(5) These sequences are also conserved in the same arrangement in minor sequence classes of minicircles from this strain.
(6) 2,3-Dihydroxybenzamide had previously been detected only as a minor metabolite of salicylamide by paper chromatography.
(7) The screening of blood products for HTLV-1 is of minor importance.
(8) Ligaments played a very minor role in the lifts studied.
(9) Although chronologic age may not be a good predictor of pregnancy outcome, adolescents remain a high-risk group due to factors which are more common among them such as biologic immaturity, inadequate prenatal care, poverty, minority status, and low prepregnancy weight, and because factors associated with an early adolescent pregnancy, such as low gynecologic age, may continue to influence the outcome of subsequent pregnancies.
(10) Our study suggests that a major part of the renal antimineralocorticoid activity of spironolactone may be attributable to minor sulfur-containing metabolites or their precursors having a high renal clearance that affords access to their site of activity via the renal tubular fluid.
(11) Overt hemorrhage, major or minor, was assessed clinically.
(12) Quality evaluations by usual human spermiogram methods were applicable with only minor modifications to the procedures.
(13) These results might help to explain why only a minority of individuals with a susceptible HLA type develop uveitis, as well as the variable incidence of disease in HLA-identical populations of different ethnic backgrounds.
(14) Normal rat soleus myosin has a major slow and a minor fast component due to two populations of muscle fibers.
(15) In his notorious 1835 Minute on Education , Lord Macaulay articulated the classic reason for teaching English, but only to a small minority of Indians: “We must do our best to form a class who may be interpreters between us and the millions whom we govern; a class of persons, Indians in blood and colour, but English in taste, in opinions, in morals and in intellect.” The language was taught to a few to serve as intermediaries between the rulers and the ruled.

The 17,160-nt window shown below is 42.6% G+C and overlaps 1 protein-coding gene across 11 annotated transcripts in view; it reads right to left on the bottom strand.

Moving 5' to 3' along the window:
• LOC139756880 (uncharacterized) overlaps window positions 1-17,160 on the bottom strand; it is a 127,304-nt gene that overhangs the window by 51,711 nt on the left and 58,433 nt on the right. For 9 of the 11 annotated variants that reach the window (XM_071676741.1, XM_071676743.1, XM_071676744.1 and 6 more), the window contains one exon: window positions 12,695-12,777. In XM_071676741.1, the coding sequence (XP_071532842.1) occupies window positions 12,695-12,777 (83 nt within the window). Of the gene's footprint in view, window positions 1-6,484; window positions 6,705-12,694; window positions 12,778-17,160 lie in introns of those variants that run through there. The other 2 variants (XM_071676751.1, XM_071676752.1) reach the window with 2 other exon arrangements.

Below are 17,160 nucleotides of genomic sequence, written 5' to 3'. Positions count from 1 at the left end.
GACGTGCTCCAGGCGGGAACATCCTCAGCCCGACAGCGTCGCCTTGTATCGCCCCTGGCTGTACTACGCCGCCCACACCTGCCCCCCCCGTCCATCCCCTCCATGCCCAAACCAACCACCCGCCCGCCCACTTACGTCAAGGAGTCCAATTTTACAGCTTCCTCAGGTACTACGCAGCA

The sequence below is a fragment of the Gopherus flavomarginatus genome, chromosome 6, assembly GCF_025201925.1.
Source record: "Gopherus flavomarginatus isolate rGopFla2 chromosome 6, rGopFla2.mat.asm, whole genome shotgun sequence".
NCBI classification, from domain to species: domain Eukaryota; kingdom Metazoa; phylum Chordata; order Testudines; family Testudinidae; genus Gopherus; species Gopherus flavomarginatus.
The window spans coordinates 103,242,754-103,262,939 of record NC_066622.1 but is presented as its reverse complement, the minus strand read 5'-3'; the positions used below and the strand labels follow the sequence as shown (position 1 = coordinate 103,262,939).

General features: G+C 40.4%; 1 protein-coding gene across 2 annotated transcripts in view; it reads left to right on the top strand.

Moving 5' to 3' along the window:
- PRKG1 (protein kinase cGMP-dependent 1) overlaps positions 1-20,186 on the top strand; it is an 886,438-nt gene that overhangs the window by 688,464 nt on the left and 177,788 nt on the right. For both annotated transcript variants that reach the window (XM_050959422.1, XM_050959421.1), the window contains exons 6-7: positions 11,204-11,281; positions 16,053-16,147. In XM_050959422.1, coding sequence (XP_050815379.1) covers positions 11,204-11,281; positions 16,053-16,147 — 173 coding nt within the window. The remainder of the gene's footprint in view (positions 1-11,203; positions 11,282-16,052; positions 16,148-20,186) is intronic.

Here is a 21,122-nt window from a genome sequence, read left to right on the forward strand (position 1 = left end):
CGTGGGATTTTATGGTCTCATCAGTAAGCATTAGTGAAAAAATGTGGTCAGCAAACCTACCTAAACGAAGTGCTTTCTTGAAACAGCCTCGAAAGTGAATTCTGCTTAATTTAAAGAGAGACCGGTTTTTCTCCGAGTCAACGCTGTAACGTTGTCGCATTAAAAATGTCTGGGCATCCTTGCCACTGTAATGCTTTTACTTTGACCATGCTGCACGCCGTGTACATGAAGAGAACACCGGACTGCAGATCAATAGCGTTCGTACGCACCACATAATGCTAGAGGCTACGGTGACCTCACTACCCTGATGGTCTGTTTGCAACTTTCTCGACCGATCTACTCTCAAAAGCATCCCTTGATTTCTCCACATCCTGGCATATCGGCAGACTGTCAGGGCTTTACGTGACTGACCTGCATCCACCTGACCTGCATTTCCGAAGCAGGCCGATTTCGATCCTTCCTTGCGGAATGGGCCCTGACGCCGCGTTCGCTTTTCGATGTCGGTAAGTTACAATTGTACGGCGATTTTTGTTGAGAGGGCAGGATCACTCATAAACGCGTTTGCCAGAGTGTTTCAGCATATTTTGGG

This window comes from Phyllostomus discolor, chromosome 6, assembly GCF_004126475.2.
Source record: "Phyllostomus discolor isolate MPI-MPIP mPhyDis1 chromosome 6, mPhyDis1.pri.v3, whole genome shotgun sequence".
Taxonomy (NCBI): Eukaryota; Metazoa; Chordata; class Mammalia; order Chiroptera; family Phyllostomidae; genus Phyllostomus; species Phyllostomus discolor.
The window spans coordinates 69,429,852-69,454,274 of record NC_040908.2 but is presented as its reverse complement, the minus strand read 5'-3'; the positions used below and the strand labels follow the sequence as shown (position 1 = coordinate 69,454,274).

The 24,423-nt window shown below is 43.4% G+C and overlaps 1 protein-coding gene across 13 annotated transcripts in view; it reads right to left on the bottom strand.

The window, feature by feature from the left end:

(16) By applying this method to rat cardiac whole muscle, high-molecular weight proteins, such as myosin heavy chains, are focused on the first-dimensional gels and, in addition, minor components are resolved on the second-dimensional gels, without loss during equilibration with detergent.
(17) Amid all of the worry about her health, the difficult decisions around the surgery, and how to explain everything to the children, the practicalities of postponing the holiday was a relatively minor consideration.
(18) A relation between ejection fraction (EF) and the echo minor dimension measurements in end diastole and end systole was formulated, which permitted estimation of the EF from the echo measurements.
(19) Isometric exercise induces a significant shortening of both intervals although minor for QT so that the ratio significantly increases in comparison to baseline (p less than .001).
(20) The majority of the patients were Chinese (78.0%), followed by Malays (11.5%), Indians (8.1%) and other minority races (2.4%).